Engineers might assume that cold hard facts are enough to settle even the thorniest debates about a technology’s merits. But amateur skeptics hold a vast array of innovations in contempt, including nanotechnologies, stem-cell treatments, vaccines, genetically modified crops, drones, firearms, and nuclear energy. Even commonplace products are subject to scorn.
A recent study by researchers from the University of Pennsylvania and Duke University found that people with conservative political leanings are less likely to purchase pricier energy-efficient compact fluorescent (CFL) light bulbs labeled as environmentally friendly. Participants that identified most strongly with conservative parties were least likely to buy the labeled bulbs. They also place the least value on reducing carbon-dioxide emissions to protect the environment.
It seems that debates about the human impact on climate change are politically polarizing enough to affect how people shop, though more conservatives than ever (52%) believe in climate change. The problem is that many organizations with climate-change messages subscribe to what social scientists call the information deficit model, which attributes public skepticism about scientific discoveries and technologies to a basic lack of information. The idea is that if the general public gets adequate data from the scientific community about a topic, it will form logical opinions.
Social scientists know better. Personal experience, religion, and values often trump empirical data when people come to conclusions about a topic. Here, people use what’s called motivated reasoning and seek out information that corroborates what they already believe or value. And green-technology boosters go wrong because they usually frame the idea of curbing carbon emissions to appeal to liberals, who tend to value community and have egalitarian views.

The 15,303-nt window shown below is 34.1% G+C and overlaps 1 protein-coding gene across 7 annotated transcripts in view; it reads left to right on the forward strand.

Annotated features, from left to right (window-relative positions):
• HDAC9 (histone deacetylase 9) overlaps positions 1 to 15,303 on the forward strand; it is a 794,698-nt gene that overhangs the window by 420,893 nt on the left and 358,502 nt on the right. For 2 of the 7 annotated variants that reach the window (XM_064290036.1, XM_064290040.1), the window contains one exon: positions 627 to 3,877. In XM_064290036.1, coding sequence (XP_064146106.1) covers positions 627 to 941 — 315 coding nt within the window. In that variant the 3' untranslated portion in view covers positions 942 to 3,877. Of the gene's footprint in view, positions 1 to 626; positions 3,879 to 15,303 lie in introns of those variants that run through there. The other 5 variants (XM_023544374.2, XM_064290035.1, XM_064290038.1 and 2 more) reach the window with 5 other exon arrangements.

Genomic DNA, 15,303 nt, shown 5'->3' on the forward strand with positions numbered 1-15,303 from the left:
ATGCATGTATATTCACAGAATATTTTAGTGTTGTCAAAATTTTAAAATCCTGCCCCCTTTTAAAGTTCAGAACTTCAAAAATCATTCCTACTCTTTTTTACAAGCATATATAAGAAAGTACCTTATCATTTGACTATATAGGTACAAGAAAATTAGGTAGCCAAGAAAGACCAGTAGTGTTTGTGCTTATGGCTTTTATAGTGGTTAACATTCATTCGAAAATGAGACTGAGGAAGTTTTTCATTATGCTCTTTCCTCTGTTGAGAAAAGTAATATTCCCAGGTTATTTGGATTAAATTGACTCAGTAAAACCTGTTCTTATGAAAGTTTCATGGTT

According to Dan Kahan, professor of law and psychology at Yale University, such arguments don’t universally work because conservatives tend to value entirely different things — namely, individualism and a hierarchal organization for society. For example, conservatives tend to believe that individuals should work to ensure their own prosperity, so appeals that “we can all do our part” to save the environment don’t compute.
In a paper published earlier this year, Kahan argues that diversified communications can keep all segments of the public informed on the facts by accommodating motivated reasoning. He proposes that organizations tasked with disseminating scientific information engage communication researchers to survey intended audiences and then scientifically tailor messages to appeal to the audience’s values and specific concerns.
Strangely enough, that approach sounds a bit like something else that’s exacerbated antiscience attitudes — namely, increasingly subjective media outlets designed to engage targeted audiences. That’s where most people get the bulk of their science-related information right now.
Sept. 24, 2013 — Editor's note: In a related story, the magazine and online science news outlet Popular Science has just shut off their websites' commenting functions. As their online content director Suzanne LaBarre explains:
A politically motivated, decades-long war on expertise has eroded the popular consensus on a wide variety of scientifically validated topics. Everything, from evolution to the origins of climate change, is mistakenly up for grabs again. Scientific certainty is just another thing for two people to "debate" on television.
It's a sad day for science journalism.